Question 4. The length of 40 leaves of a plant are measured correct to one millimetre, and the obtained data is represented in the following table:

(i) Draw a histogram to represent the given data.

(ii) Is there any other suitable graphical representation for the same data?

(iii) Is it correct to conclude that the maximum number of leaves are 153 mm long? Why?

Solution:
(i) It can be observed that the length of leaves is represented in a discontinuous class interval having a difference of 1 in between them. Therefore, has to be added to each upper class limit and also have to subtract 0.5 from the lower class limits so as to make the class intervals continuous.

Taking the length of leaves on x-axis and the number of leaves on y-axis, the histogram of this information can be drawn as above.

Here, 1 unit on y-axis represents 2 leaves.

(ii) Other suitable graphical representation of this data is frequency polygon.

(iii) No, as maximum number of leaves (i.e., 12) has their length in between 144.5 mm and 153.5 mm. It is not necessary that all have their lengths as 153 mm.

Question 5. The following table gives the life times of neon lamps:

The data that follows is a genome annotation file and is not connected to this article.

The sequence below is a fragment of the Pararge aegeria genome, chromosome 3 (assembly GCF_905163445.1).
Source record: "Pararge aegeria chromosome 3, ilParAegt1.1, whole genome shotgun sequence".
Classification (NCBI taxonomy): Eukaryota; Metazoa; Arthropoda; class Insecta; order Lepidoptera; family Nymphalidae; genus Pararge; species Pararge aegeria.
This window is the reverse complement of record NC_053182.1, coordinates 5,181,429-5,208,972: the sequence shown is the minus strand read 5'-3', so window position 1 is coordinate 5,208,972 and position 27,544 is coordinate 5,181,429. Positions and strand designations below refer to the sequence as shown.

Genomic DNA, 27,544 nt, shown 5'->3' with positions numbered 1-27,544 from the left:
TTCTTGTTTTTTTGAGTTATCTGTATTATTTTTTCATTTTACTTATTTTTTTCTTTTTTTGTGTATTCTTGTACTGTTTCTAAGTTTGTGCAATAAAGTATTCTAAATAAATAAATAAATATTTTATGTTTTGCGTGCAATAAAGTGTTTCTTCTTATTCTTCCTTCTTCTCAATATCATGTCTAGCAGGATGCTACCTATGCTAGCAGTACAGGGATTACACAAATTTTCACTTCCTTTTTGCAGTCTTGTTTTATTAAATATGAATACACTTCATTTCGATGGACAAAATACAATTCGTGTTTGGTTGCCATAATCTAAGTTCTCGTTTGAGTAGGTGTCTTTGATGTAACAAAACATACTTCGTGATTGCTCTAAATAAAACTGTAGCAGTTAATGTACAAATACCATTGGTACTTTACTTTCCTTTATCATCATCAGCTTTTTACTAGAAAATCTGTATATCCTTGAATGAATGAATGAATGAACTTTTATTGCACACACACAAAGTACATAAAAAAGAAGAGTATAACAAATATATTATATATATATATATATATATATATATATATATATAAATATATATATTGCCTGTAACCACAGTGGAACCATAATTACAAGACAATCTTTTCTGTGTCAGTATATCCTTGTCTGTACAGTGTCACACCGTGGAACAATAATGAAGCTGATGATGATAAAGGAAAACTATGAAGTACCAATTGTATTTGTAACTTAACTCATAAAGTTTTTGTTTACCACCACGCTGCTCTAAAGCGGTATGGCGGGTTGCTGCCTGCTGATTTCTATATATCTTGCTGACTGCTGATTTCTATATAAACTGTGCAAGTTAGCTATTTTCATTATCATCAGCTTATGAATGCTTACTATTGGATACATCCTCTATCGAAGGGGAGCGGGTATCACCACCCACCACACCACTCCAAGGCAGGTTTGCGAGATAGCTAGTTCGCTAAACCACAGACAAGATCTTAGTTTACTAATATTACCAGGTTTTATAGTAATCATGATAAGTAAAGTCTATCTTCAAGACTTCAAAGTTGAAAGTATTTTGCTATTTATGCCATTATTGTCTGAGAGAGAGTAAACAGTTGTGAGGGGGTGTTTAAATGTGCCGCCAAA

(i) Represent the given information with the help of a histogram.

(ii) How many lamps have a lifetime of more than 700 hours?

Solution:
(i) Representation of the given in the form of histogram is as follows:

(ii) Number of lamps having lifetime of more than 700 hours = 74 + 62 +48 = 184

Question 6. The following table gives the distribution of students of two sections according to the mark obtained by them:

Represent the marks of the students of both the sections on the same graph by two frequency polygons. From the two polygons compare the performance of the two sections.

Solution:
We can find the class marks of the given class intervals by using the following formula.